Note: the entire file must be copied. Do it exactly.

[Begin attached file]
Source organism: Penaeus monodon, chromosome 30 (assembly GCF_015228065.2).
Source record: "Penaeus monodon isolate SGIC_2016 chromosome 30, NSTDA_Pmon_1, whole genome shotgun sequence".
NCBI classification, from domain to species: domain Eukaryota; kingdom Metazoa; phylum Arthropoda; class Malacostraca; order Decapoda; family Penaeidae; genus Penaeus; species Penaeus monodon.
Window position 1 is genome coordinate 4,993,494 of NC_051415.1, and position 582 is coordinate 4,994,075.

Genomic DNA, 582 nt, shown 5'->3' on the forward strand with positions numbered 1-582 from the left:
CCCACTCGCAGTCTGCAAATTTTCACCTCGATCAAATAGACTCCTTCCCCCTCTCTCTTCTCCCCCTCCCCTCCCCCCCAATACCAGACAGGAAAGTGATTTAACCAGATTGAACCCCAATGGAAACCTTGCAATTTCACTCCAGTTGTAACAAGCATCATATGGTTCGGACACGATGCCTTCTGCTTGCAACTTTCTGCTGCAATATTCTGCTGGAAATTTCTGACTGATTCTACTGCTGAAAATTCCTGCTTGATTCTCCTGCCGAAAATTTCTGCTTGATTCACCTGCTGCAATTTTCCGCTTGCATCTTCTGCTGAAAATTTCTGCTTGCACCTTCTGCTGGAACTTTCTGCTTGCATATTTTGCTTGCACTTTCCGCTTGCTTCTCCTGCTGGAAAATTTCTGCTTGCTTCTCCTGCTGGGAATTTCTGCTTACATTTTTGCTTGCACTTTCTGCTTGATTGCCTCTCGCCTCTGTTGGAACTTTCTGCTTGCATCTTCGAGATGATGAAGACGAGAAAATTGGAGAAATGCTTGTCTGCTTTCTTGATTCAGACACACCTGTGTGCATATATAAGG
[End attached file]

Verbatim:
Source organism: Penaeus monodon, chromosome 30 (assembly GCF_015228065.2).
Source record: "Penaeus monodon isolate SGIC_2016 chromosome 30, NSTDA_Pmon_1, whole genome shotgun sequence".
NCBI classification, from domain to species: domain Eukaryota; kingdom Metazoa; phylum Arthropoda; class Malacostraca; order Decapoda; family Penaeidae; genus Penaeus; species Penaeus monodon.
Window position 1 is genome coordinate 4,993,494 of NC_051415.1, and position 582 is coordinate 4,994,075.

Genomic DNA, 582 nt, shown 5'->3' on the forward strand with positions numbered 1-582 from the left:
CCCACTCGCAGTCTGCAAATTTTCACCTCGATCAAATAGACTCCTTCCCCCTCTCTCTTCTCCCCCTCCCCTCCCCCCCAATACCAGACAGGAAAGTGATTTAACCAGATTGAACCCCAATGGAAACCTTGCAATTTCACTCCAGTTGTAACAAGCATCATATGGTTCGGACACGATGCCTTCTGCTTGCAACTTTCTGCTGCAATATTCTGCTGGAAATTTCTGACTGATTCTACTGCTGAAAATTCCTGCTTGATTCTCCTGCCGAAAATTTCTGCTTGATTCACCTGCTGCAATTTTCCGCTTGCATCTTCTGCTGAAAATTTCTGCTTGCACCTTCTGCTGGAACTTTCTGCTTGCATATTTTGCTTGCACTTTCCGCTTGCTTCTCCTGCTGGAAAATTTCTGCTTGCTTCTCCTGCTGGGAATTTCTGCTTACATTTTTGCTTGCACTTTCTGCTTGATTGCCTCTCGCCTCTGTTGGAACTTTCTGCTTGCATCTTCGAGATGATGAAGACGAGAAAATTGGAGAAATGCTTGTCTGCTTTCTTGATTCAGACACACCTGTGTGCATATATAAGG